Cuban regime fears bloggers more than “traditional” dissidents

first_img October 15, 2020 Find out more December 29, 2010 – Updated on January 20, 2016 Cuban regime fears bloggers more than “traditional” dissidents News New press freedom predators elected to UN Human Rights Council RSF_en CubaAmericas Organisation News News Cuba and its Decree Law 370: annihilating freedom of expression on the Internet Newscenter_img Cables: 09HAVANA221, 10HAVANA9, 09HAVANA592According to US government cables leaked by WikiLeaks, American diplomats based in Havana believe that the Cuban regime fears the country’s bloggers much more than “traditional” dissidents.In a cable dated 15 April 2009, Jonathan Farrar of the US Interests Section in Havana said the dissident movement in Cuba has become as “old and as out of touch” with the lives of ordinary Cubans as the regime itself. “We see very little evidence that the mainline dissident organizations have much resonance among ordinary Cubans,” he wrote, adding that they nonetheless were the “conscience of Cuba” and deserved US support.In a cable sent on 20 December 2009, Farrar said the Cuban government saw bloggers as its “most serious challenge.” Referring to Cuba’s netizens as “a group that frustrates and scares the (government of Cuba) like no other,” he said their reporting of the arrests and mistreatment they underwent constituted a useful political tool. “The bloggers’ mushrooming international popularity and their ability to stay one tech-step ahead of the authorities are causing serious headaches in the regime,” Farrar wrote, adding: “We believe it is the younger generation of ‘non-traditional dissidents’ that is likely to have a greater long term impact on post-Castro Cuba.”Another cable noted: “Younger individuals, including bloggers, musicians, and performing and plastic artists do not belong to identifiable organizations, though they are much better at taking ‘rebellious’ stands with greater popular appeal.”Read the cables:http://www.wikileaks.ch/cable/2009/04/09HAVANA221.htmlhttp://www.wikileaks.ch/cable/2010/01/10HAVANA9.htmlhttp://www.wikileaks.ch/cable/2009/09/09HAVANA592.html RSF and Fundamedios welcome US asylum ruling in favor of Cuban journalist Serafin Moran Santiago May 6, 2020 Find out more CubaAmericas to go further Follow the news on Cuba Help by sharing this information Receive email alerts October 12, 2018 Find out morelast_img read more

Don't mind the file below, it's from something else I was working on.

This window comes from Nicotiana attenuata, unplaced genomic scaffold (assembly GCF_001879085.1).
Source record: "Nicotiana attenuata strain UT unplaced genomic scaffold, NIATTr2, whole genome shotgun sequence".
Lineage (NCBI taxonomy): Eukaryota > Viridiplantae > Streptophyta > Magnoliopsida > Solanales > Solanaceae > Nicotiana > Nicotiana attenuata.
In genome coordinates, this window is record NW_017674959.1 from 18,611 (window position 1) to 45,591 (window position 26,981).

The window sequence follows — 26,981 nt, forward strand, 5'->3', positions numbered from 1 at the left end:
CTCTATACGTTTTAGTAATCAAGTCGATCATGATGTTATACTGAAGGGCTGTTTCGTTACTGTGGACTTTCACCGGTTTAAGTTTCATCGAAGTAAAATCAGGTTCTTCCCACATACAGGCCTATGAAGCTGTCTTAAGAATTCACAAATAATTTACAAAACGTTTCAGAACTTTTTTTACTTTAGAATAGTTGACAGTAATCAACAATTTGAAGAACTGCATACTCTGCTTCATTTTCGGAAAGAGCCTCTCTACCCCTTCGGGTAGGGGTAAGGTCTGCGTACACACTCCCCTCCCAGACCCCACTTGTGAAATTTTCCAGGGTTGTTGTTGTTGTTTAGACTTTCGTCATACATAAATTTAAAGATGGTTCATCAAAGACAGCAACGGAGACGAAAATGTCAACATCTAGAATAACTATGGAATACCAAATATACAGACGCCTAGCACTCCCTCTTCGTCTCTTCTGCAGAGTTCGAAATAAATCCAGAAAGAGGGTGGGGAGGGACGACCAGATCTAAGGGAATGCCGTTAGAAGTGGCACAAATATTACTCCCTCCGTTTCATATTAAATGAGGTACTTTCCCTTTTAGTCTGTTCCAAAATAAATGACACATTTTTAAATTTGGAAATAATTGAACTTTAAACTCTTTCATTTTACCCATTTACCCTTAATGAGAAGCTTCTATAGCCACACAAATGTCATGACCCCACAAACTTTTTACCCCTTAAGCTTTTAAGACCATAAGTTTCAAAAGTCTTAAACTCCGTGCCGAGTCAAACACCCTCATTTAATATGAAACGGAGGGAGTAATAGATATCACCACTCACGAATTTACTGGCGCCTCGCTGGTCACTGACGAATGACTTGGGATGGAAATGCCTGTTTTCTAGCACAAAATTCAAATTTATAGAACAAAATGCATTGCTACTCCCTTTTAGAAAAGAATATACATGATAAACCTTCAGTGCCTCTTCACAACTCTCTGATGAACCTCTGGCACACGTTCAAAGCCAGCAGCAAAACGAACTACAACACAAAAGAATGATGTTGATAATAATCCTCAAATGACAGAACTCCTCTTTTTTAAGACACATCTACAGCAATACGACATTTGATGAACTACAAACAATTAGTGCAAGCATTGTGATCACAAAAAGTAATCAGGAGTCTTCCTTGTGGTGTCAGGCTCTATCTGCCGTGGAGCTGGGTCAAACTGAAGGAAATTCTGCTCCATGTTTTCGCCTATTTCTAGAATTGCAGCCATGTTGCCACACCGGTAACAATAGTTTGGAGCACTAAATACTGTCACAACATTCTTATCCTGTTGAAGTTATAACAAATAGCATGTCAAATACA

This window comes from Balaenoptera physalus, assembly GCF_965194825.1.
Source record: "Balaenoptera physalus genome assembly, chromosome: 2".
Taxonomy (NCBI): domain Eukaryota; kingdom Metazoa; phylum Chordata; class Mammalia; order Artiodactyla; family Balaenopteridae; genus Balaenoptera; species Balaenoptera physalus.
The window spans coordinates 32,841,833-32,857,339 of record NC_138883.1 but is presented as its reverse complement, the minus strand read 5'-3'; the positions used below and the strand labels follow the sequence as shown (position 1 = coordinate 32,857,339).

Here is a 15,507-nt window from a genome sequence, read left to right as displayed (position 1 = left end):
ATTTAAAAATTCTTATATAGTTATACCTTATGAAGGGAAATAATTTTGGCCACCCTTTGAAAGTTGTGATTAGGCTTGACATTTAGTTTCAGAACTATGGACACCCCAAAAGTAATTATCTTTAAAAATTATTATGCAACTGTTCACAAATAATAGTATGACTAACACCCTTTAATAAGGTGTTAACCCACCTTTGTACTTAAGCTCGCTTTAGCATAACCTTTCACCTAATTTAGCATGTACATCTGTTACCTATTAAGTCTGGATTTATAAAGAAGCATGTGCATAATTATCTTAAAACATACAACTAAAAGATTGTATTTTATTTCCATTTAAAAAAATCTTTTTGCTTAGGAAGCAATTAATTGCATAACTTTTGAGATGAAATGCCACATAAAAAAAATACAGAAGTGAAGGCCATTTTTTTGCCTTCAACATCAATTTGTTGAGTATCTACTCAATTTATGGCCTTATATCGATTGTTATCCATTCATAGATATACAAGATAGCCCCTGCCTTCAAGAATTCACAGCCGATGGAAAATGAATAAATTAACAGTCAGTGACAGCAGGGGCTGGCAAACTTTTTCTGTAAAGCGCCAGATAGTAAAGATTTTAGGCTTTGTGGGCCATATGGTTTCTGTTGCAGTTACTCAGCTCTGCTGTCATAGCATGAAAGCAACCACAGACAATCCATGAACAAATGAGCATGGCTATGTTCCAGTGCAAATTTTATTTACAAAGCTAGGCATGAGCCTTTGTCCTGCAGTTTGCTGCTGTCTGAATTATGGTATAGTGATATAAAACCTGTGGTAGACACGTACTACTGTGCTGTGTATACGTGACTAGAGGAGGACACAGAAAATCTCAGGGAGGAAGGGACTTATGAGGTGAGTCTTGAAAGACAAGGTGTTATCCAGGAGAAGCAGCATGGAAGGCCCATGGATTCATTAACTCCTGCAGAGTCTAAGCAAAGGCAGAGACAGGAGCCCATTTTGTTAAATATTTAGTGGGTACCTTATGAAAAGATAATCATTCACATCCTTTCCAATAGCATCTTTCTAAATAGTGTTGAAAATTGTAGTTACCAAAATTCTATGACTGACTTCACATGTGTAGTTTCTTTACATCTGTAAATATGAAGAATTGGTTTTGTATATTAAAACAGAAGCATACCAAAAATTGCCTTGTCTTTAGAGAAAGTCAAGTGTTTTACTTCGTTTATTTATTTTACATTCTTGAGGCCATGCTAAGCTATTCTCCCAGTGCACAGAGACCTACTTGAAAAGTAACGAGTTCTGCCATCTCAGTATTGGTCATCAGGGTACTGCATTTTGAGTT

This is the first time in 6 years SU isn’t hosting a home tournament